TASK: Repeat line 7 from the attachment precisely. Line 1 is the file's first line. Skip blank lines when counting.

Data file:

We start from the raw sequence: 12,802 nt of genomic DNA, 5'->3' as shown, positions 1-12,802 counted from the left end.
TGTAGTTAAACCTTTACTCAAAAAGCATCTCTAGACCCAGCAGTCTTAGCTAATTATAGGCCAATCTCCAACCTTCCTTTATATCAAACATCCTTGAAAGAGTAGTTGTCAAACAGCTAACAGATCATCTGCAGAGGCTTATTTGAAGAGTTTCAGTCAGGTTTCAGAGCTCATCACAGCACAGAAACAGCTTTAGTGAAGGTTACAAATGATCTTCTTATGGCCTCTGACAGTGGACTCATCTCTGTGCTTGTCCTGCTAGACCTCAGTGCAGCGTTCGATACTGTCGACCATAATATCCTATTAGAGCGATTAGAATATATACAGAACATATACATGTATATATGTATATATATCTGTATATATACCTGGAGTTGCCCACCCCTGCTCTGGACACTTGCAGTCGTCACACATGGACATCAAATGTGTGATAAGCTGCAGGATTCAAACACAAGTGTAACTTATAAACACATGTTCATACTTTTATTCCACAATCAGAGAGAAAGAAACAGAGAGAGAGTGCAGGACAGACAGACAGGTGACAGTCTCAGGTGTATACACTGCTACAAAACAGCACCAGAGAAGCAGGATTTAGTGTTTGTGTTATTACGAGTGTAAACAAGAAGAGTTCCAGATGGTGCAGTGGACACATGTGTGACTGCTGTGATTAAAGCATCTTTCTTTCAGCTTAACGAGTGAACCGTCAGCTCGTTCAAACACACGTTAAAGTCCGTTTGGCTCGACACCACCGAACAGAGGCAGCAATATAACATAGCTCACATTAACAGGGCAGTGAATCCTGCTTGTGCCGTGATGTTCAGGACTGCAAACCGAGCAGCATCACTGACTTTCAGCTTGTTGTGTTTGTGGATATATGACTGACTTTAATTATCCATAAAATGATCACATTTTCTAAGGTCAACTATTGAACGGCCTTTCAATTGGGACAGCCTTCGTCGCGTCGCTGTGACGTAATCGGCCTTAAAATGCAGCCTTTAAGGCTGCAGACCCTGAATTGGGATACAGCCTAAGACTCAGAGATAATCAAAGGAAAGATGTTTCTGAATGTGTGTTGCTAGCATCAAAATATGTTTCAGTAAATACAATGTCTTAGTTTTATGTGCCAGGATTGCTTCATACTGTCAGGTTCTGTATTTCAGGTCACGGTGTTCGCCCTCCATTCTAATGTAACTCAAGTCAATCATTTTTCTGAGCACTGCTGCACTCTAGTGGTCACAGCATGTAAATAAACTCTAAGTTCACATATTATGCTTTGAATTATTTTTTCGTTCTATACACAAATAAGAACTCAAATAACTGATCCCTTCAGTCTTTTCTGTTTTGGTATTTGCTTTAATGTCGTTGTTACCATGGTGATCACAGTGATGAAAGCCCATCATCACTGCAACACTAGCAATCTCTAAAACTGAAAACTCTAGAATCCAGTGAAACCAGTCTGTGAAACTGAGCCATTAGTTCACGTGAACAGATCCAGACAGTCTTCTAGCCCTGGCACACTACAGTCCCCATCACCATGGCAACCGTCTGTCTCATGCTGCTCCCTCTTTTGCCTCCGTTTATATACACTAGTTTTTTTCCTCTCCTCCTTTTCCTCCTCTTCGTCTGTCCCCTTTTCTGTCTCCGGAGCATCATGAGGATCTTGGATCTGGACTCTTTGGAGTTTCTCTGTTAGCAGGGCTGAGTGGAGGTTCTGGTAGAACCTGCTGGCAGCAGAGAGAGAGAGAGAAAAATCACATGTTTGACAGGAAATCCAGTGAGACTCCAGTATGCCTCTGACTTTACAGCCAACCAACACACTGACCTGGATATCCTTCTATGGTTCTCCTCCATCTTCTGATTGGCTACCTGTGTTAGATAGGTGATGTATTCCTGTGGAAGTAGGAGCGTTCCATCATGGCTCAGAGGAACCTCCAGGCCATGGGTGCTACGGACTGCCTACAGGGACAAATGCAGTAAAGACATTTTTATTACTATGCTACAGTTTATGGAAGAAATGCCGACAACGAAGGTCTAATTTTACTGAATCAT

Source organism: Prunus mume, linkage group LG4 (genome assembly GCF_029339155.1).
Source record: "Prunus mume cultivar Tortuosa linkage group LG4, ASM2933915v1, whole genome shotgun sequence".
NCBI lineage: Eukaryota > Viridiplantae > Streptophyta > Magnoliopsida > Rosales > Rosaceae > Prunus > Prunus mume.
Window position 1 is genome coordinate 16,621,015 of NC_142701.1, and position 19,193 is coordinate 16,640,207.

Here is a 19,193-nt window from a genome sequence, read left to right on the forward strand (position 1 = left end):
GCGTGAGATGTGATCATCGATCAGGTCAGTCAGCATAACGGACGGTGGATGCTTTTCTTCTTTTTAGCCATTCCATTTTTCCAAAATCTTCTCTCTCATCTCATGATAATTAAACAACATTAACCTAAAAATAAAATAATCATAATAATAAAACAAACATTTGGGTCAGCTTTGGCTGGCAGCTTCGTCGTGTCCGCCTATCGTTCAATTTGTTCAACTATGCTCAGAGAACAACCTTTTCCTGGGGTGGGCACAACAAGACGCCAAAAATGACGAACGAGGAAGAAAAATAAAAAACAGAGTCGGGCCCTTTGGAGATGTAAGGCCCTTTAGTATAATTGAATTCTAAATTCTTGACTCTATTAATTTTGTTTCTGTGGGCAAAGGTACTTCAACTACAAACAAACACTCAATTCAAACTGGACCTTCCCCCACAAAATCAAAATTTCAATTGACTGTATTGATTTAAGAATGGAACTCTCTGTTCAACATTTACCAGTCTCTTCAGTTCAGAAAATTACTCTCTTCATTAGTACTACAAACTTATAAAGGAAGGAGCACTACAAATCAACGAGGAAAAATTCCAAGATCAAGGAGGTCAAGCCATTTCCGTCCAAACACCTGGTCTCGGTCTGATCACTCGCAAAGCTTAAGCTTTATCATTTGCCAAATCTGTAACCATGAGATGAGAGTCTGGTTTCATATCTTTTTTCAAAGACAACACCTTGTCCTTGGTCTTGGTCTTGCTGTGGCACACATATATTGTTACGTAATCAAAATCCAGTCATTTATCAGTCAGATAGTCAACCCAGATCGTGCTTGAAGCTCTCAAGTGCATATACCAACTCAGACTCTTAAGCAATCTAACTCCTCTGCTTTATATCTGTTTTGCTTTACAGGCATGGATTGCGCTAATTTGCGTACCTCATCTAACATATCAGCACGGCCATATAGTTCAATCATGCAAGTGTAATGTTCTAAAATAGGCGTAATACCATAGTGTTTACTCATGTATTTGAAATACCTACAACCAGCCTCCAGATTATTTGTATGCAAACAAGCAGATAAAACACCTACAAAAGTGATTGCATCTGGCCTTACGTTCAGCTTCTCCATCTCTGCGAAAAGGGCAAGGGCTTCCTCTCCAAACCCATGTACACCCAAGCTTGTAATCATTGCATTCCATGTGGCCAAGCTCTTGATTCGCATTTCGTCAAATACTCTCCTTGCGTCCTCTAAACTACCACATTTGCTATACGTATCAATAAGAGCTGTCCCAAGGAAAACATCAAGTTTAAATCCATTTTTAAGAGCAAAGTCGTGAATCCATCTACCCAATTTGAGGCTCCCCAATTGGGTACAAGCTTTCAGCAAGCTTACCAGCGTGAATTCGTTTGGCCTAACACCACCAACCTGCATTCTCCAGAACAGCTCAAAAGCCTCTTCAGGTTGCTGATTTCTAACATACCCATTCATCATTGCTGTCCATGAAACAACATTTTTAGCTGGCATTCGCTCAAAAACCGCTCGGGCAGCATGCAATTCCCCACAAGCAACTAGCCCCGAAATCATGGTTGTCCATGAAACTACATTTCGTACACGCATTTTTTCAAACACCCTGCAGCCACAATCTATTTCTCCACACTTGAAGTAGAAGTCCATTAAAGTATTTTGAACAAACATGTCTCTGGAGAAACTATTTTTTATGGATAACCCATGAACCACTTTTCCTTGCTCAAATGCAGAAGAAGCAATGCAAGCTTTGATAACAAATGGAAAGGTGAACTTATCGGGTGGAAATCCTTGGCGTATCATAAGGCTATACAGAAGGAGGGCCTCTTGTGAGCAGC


Here is a 19,193-nt window from a genome sequence, read left to right on the forward strand (position 1 = left end):